The wonderful thing abut the stock market is that it is amoral, capitalism itself is amoral. Clearly with such little concern about the criminal behaviour of the big Credit Card companies, the stock market should be willing to put IPO's out for Bolivian Coca or Afghanistan Opium cooperatives. Then those two economic basket cases would at least be able to gain enough capital to reconstruct their economies.
Visa and MasterCard are part of the Banking cartels, they are in fact agents of the banks, much like the ATM service programs, Cirrus and Interac.
Interesting that banking/credit card fraud is considered a less henious crime than say oh I don't know, shoplifting, or robbery, or selling drugs on the street for the third time.
And the reason that Visa and Mastercard are facing legal suits? Why it's a simple thing called MONOPOLY.
As Americans go into Debt, and Canadians as well, Mastercard and Visa have reaped record profits off the go-go casino economy that is America.
Nothing productive here, just Money chasing Capital chasing Money; M-C-M. Housing Bubble, Debt Boom
Which is why America is now the worlds largest debtor.Storm Clouds Over The US Economy
Merchants Hit MasterCard IPO on Anticompetitive Grounds
A law firm co-leading the merchant class-action interchange lawsuit against Visa USA, MasterCard Inc. and a number of their large members yesterday filed a supplemental complaint in federal court asserting that MasterCard’s imminent initial public offering of stock is an attempt to shield itself from antitrust liability for past interchange practices. But if or how the revised complaint will affect the planned IPO that could come as soon as Thursday and raise up to $2.8 billion is unclear.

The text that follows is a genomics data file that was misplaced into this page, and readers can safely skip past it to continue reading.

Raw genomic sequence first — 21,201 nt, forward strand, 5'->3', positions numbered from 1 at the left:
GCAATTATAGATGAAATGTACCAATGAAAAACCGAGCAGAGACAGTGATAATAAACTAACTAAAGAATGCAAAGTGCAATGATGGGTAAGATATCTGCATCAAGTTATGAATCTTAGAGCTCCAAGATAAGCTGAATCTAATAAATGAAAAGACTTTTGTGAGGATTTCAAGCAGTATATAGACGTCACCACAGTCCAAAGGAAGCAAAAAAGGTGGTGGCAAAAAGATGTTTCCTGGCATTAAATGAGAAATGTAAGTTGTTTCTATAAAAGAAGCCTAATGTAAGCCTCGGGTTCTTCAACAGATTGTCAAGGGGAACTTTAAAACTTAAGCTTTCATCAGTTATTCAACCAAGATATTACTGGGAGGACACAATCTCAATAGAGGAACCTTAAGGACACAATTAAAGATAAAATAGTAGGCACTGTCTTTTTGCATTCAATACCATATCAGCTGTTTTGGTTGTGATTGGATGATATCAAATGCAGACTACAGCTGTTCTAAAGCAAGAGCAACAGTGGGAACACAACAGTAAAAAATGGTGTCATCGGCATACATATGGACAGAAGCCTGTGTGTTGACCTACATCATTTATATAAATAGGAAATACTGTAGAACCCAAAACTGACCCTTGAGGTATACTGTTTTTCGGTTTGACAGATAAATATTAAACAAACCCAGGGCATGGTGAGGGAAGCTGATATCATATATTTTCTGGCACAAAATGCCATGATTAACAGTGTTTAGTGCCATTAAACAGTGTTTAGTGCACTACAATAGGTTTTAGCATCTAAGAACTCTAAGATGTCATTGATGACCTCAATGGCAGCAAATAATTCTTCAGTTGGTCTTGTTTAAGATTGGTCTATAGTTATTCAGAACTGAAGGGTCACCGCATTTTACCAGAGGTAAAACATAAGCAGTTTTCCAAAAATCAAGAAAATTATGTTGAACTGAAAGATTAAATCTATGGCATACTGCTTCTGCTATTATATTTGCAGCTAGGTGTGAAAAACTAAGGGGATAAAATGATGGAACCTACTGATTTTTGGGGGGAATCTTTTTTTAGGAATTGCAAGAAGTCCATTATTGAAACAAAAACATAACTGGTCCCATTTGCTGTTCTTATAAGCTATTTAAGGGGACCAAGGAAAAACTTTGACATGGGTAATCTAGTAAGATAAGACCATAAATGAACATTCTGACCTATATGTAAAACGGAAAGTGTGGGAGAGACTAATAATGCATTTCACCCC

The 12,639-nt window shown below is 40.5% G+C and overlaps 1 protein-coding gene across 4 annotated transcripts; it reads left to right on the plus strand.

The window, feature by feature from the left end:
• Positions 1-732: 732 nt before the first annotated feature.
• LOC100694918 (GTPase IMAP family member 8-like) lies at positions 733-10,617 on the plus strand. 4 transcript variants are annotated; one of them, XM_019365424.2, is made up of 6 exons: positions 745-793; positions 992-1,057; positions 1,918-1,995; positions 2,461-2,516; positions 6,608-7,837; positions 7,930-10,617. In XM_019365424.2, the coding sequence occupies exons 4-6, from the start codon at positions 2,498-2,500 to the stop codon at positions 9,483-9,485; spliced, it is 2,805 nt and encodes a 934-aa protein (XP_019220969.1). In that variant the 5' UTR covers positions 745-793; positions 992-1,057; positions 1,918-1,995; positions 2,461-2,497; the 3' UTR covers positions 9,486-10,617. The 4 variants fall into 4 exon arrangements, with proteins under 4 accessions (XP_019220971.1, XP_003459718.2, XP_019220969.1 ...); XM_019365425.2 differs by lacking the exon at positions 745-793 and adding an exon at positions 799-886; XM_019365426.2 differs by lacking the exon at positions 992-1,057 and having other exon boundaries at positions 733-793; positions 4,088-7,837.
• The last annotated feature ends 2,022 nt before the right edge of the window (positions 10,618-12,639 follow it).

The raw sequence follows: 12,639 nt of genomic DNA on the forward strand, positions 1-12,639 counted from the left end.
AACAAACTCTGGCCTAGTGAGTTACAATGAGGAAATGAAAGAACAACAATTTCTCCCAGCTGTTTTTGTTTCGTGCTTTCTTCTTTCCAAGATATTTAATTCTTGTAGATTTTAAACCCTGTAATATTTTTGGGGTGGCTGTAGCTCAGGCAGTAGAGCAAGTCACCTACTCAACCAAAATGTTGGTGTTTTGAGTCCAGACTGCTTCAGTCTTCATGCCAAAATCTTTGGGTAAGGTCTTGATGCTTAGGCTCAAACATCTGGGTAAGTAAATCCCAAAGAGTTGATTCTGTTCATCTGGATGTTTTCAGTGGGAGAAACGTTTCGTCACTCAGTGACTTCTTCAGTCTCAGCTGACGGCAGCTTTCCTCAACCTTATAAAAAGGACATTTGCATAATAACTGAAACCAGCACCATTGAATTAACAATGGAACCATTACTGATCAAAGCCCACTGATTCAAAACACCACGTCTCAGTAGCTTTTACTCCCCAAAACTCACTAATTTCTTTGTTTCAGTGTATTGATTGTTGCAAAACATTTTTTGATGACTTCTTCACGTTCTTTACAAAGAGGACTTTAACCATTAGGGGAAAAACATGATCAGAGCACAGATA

NEW YORK (CNNMoney.com) - MasterCard is expected to hit the market with a bang when it makes its debut on the New York Stock Exchange as early as next week.
But there may be reason for long-term investors to whimper.
Investors big and small are expected to gobble up shares of the credit card association, which has a long history of stable performance. But the company's future appears less certain.
MasterCard faces mounting lawsuits, and long-term investors could end up footing the company's legal bills, analysts said.
Investors in the IPO market like to see growth, and while MasterCard is a well established company, its business has benefited as consumers move from paper to electronic payments. The total value of transactions on MasterCard-branded cards - including purchases and cash advances - rose 13 percent last year to $1.7 trillion, according to company estimates.
MasterCard has booked about $860 million in expenses related to legal settlements over the last three fiscal years. It settled a lawsuit brought on behalf of merchants in 2003 but a number of cases remain outstanding, including separate suits filed by Morgan Stanley's (Research) Discover and American Express alleging the credit card association competes unfairly.
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